Place chicken in a large freezer bag, or in a large roasting pan or baking dish. Pour lime juice over the chicken and coat well. Add the jerk paste to the chicken pieces and coat well. Seal the bag or cover the chicken in the pan with plastic wrap. Refrigerate overnight.

When you are ready to cook the chicken, remove chicken from the marinade bag or pan. Put the remaining marinade into a small saucepan. Bring to a boil, reduce heat and simmer for 10 minutes. Set aside to use as a basting sauce for the chicken. If you want, you can reserve a little of the marinade (once boiled for 10 minutes since it has been in contact with raw chicken) to serve with the chicken or to mix with some ketchup and a dash of soy sauce for a serving sauce.

Preheat grill to medium high. Sprinkle chicken halves with salt and pepper. Place chicken halves, skin side down on the grill grates. Cover. Cook for approximately 1 hour, keeping the internal grill temperature between 350 and 400 degrees, turning the chickens occasionally and basting with marinade, until the chicken halves are cooked through. The chicken is done when the juices run clear (not pink) when a knife tip is inserted into both the chicken breast and thigh, about 165-170 degrees. Transfer chicken to platter. Tent loosely with foil to keep warm and let stand 15 minutes.

Cut chicken into pieces. Suggestion: Serve with black beans and rice.

We also found a recipe in “Weber’s Time to Grill” (2011) by Jamie Purviance that is less traditional — it uses pork tenderloin — and is served with a bright summer salsa.

Jerk Pork Medallions With Grilled Corn and Cucumber Salsa

Serves 4

For the salsa:

2 ears fresh corn, husked

Extra-virgin olive oil

1/2 English cucumber, cut into medium dice (about 11/2 cups)

1/2 medium red bell pepper, finely diced

1/2 cup crumbled feta cheese

2 tablespoons cider vinegar

2 tablespoons finely chopped fresh oregano leaves

1/2 teaspoon kosher salt

1/4 teaspoon ground cayenne pepper

1/4 teaspoon ground black pepper

For the jerk paste:

3 tablespoons extra-virgin olive oil

2 tablespoons soy sauce

1 tablespoon onion powder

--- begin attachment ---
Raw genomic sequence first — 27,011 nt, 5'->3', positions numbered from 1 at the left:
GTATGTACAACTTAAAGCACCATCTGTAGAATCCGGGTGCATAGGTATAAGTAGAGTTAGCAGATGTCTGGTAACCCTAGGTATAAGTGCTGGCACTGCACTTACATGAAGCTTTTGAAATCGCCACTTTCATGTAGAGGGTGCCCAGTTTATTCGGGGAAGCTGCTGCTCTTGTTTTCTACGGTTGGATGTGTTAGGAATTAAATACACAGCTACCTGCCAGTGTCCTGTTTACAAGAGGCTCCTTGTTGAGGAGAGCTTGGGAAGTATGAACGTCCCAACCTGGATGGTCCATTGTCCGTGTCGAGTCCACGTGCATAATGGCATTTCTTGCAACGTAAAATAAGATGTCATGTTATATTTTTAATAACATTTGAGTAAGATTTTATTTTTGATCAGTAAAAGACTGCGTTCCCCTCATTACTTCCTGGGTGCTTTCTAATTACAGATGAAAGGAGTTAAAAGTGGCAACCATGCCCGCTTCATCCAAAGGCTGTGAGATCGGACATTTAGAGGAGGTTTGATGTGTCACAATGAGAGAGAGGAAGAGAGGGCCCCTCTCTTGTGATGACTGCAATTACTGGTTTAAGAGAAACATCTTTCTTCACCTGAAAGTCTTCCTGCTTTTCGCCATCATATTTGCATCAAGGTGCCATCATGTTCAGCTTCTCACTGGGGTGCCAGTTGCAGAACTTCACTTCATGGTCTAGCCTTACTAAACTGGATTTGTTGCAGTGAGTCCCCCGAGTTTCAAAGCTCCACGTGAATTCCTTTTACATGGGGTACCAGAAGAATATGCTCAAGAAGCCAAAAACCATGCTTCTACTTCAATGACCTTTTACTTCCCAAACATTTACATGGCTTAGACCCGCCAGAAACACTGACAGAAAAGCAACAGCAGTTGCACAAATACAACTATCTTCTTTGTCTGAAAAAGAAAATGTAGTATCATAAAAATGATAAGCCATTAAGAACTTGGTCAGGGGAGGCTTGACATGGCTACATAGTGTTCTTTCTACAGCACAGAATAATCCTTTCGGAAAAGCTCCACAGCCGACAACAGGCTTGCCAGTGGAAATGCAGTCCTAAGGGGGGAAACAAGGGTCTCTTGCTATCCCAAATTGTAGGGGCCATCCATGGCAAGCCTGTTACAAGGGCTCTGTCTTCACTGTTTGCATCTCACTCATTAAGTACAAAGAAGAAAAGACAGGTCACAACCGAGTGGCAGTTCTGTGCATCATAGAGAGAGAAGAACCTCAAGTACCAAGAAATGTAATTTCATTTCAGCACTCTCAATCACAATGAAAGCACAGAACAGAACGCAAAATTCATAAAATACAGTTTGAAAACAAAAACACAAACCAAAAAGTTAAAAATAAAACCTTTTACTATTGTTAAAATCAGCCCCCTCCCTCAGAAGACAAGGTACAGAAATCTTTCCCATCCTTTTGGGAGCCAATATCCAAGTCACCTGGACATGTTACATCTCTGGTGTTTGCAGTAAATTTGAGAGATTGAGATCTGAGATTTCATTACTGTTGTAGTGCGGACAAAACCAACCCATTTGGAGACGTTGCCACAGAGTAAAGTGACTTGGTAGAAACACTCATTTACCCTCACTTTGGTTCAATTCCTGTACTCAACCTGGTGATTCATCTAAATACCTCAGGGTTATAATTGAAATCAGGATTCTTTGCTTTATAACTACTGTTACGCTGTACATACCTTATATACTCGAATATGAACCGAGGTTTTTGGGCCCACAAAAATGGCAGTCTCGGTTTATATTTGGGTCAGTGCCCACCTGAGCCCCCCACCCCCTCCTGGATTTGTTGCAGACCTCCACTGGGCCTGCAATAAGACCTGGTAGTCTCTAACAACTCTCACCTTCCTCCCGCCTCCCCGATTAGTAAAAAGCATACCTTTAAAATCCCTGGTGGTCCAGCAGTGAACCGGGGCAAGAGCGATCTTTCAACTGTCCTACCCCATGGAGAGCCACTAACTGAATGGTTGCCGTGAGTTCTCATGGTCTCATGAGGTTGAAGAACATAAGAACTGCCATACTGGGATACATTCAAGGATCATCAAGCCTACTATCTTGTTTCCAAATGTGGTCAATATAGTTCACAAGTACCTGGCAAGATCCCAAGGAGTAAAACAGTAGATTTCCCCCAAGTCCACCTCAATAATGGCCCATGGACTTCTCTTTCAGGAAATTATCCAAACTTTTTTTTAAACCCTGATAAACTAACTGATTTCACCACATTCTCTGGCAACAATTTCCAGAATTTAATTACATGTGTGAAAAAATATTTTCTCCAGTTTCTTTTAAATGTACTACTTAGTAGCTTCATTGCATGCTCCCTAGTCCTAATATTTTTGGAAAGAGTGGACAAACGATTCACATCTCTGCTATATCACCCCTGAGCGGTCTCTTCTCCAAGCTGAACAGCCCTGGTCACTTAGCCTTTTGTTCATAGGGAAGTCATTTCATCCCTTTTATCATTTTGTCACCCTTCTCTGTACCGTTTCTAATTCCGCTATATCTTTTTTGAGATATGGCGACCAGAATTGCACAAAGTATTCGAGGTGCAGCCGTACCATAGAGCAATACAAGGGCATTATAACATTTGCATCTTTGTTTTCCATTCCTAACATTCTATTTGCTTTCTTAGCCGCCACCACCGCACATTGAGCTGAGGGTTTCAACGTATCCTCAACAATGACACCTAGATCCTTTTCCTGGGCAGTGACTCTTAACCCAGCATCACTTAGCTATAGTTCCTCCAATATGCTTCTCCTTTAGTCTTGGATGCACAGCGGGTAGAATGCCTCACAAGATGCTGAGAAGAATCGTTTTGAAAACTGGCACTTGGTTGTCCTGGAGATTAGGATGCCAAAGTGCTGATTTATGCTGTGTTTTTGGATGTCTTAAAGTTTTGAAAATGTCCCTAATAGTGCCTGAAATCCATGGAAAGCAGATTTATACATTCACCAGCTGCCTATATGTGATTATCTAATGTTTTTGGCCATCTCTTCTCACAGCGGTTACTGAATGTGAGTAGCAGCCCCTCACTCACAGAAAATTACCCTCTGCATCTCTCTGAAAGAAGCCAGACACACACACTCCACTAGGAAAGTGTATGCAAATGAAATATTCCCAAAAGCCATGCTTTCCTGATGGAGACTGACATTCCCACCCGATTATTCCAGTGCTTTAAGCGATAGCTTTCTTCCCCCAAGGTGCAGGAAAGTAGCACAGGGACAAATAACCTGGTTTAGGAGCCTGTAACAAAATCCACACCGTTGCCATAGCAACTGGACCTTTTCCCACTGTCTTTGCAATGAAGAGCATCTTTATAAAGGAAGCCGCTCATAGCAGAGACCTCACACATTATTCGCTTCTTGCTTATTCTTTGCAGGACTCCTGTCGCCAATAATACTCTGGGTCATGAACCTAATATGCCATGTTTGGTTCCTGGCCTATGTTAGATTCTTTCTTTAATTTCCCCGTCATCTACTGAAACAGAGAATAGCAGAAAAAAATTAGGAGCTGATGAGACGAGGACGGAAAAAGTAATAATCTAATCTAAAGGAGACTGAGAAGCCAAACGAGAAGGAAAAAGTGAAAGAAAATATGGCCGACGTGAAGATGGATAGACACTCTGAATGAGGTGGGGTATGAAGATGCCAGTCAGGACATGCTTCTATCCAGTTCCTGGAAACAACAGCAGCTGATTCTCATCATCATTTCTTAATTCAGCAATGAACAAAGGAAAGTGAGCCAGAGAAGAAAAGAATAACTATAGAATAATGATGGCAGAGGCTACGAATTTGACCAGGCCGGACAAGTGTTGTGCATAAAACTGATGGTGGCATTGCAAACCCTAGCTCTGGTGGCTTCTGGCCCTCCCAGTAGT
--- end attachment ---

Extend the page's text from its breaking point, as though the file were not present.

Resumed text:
1 tablespoon packed brown sugar

2 teaspoons dried thyme

2 teaspoons ground allspice

1 teaspoon ground cayenne pepper

1 teaspoon ground black pepper

1 teaspoon garlic powder

1/2 teaspoon ground nutmeg

1/2 teaspoon ground cinnamon

2 pork tenderloins, each 3/4 to 1 pound, trimmed of excess fat and silver skin


Prepare the grill for direct cooking over medium heat (350-450 degrees).

Lightly brush the ears of corn with oil. Brush the cooking grates clean.

Grill the corn over direct medium heat, with the lid closed as much as possible, until the corn is browned in spots and tender, 10 to 15 minutes, turning occasionally.

Remove from the grill and, when cool enough to handle, cut the corn kernels off the cobs into a medium bowl. Add the remaining salsa ingredients to the bowl, including 2 tablespoons oil, and set aside until ready to use.

In a small bowl mix the paste ingredients.

Cut off the thin, tapered end from each tenderloin and reserve for another use, or grill along with the medallions. Cut each tenderloin crosswise into six equal pieces, each about 11/2 inches thick.

Brush the paste all over the medallions, cover with plastic wrap and let stand at room temperature for 15 to 30 minutes before grilling.

Grill the medallions over direct medium heat with the lid closed as much as possible, until the outsides are evenly seared and the centers are barely pink, 4 to 6 minutes, turning once.

Remove from the grill and let rest for 3 to 5 minutes. Serve warm with the salsa.

Who’s got the recipe?

A coworker would like to know how to make Southern-style lima beans.

Looking for a recipe or have one to share? Reach Features Editor Teresa Taylor at food@postandcourier.com or 937-4886.